Elimiating Viruses the NanoViricides Way

By Dan Stanton

- Last updated on GMT

Elimiating Viruses the NanoViricides Way
NanoViricides' nanotech drug delivery platform has the potential to eliminate viruses, the firm says as construction began on a manufacturing facility to support upcoming clinical trials.

For influenza, current drugs on the market such as Tamiflu suppress the virus but don’t eliminate it. NanoViricide is developing FluCide – amongst a number of antiviral pipeline drugs - which uses its proprietary (and namesake) technology to destroy viruses completely.

Nanoviricides’ CEO, Dr. Eugene Seymour, told this publication the drug consists of a short peptide “that sits on its surface to attract the virus” ​and a nanomicelle made of biodegradable polymers which, once the virus is attached, “opens up and encapsulates the virus, destroying it.”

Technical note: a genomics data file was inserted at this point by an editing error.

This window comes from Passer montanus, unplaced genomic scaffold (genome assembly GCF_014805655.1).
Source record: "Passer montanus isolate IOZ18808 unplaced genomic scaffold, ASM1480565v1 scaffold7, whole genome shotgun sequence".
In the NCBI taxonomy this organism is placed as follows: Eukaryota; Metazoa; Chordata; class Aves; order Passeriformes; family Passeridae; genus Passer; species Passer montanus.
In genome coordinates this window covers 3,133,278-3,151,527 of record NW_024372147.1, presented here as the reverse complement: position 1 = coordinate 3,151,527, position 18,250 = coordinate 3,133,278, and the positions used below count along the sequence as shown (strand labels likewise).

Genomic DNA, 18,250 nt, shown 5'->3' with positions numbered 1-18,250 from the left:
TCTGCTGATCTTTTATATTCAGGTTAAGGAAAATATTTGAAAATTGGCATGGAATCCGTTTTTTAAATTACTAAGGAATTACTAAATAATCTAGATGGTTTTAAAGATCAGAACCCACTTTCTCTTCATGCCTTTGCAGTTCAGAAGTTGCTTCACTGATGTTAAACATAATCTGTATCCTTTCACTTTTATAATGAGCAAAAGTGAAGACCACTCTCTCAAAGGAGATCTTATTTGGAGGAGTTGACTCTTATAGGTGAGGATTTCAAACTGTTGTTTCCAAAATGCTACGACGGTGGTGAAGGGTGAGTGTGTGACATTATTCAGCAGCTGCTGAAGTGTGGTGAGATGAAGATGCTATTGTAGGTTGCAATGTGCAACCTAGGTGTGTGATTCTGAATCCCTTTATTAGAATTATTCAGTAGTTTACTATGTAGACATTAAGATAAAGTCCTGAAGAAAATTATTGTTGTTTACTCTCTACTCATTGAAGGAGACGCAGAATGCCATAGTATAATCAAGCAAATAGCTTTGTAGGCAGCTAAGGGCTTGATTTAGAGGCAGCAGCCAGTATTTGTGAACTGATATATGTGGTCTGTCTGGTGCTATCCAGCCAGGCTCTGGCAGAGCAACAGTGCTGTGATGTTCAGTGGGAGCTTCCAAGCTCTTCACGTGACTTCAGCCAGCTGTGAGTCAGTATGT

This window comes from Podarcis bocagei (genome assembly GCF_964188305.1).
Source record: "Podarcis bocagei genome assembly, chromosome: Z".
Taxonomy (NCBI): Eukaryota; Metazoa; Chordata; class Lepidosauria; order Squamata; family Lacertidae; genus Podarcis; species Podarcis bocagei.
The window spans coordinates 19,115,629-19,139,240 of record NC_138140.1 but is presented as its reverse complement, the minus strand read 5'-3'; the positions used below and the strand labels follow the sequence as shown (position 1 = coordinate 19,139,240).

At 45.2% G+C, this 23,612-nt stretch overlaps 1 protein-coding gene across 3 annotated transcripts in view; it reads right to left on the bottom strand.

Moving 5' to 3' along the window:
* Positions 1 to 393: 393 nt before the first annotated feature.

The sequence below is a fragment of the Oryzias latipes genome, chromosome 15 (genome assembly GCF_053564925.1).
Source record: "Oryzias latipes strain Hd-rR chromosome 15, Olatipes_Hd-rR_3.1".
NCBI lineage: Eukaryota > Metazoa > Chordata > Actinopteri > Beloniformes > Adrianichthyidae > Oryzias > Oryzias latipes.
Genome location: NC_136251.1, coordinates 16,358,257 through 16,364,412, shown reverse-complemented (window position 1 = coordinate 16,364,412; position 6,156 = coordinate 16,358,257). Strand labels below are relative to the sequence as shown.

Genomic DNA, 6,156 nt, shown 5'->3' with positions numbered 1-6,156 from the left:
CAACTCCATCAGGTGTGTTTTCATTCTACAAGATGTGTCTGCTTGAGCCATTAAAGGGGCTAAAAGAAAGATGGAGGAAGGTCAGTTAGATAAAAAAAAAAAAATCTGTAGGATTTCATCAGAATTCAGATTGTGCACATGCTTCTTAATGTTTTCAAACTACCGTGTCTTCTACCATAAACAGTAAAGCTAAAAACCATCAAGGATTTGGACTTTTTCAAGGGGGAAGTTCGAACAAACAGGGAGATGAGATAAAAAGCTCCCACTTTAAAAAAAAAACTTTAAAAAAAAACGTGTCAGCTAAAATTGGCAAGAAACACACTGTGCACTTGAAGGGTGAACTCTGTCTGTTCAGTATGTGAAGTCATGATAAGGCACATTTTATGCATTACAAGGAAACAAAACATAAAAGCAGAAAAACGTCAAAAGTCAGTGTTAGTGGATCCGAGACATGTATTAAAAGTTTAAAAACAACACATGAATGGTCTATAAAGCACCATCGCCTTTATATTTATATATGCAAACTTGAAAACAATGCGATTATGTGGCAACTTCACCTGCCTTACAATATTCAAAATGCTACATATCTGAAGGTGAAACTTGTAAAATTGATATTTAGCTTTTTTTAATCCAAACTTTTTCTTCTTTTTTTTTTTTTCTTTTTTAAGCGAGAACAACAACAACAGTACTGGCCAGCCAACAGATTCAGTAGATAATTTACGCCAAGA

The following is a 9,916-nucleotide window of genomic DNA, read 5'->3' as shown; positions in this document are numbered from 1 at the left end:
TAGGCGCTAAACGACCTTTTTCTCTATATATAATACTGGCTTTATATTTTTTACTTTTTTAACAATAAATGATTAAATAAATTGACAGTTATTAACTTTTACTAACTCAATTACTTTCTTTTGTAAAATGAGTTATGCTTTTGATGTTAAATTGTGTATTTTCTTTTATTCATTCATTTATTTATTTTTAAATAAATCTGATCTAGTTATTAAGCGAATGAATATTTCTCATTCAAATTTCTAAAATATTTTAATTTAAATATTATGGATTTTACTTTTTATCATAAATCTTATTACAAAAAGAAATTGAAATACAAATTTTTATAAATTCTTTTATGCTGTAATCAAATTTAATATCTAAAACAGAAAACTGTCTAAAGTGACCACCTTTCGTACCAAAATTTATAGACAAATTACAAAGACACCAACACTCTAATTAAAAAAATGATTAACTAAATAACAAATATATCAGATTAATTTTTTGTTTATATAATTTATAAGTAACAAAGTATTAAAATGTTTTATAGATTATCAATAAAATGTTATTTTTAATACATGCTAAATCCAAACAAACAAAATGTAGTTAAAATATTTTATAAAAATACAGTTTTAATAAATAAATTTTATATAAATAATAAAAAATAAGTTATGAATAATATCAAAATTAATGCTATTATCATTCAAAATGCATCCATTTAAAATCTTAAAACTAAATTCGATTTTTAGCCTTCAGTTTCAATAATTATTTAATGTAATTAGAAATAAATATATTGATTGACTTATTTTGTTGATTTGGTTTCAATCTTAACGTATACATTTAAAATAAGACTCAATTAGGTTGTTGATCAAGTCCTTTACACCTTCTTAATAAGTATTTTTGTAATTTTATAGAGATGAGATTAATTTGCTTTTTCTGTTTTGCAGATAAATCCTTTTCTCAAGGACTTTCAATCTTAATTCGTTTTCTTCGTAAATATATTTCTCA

He continued, adding: “This a unique technology and this far, we have gotten patents in 25 countries with 100 expected by the end of the year.”

Though he told us “every single large pharma has expressed an interest” ​in the technology, the company’s pipeline is still undergoing preclinical tests in animal models. “They all want to wait until we're in humans next year before proposing a licensing deal.”

FluCide and Dengue fever targeting drug DengueCide, are scheduled to be the first of the firms nine pipeline products to begin human clinical trials and the firm is preparing for such with the building of a manufacturing suite.

The company is also developing drugs for External Eye Viral Diseases, HIV/AIDS, genital herpes, rabies, and Ebola/Marburg using the same drug delivery technology, sharing the same nanomicelle with a different peptide to attract the virus in the body.

To support upcoming trials, construction began this month on an 18,000 sq ft facility with completion expected by the end of the year. The plant was previously a printing plant and, according to Seymour, “needed a complete renovation to make it a sterile pilot manufacturing facility.”

Related topics: Drug Delivery

Related news

Show more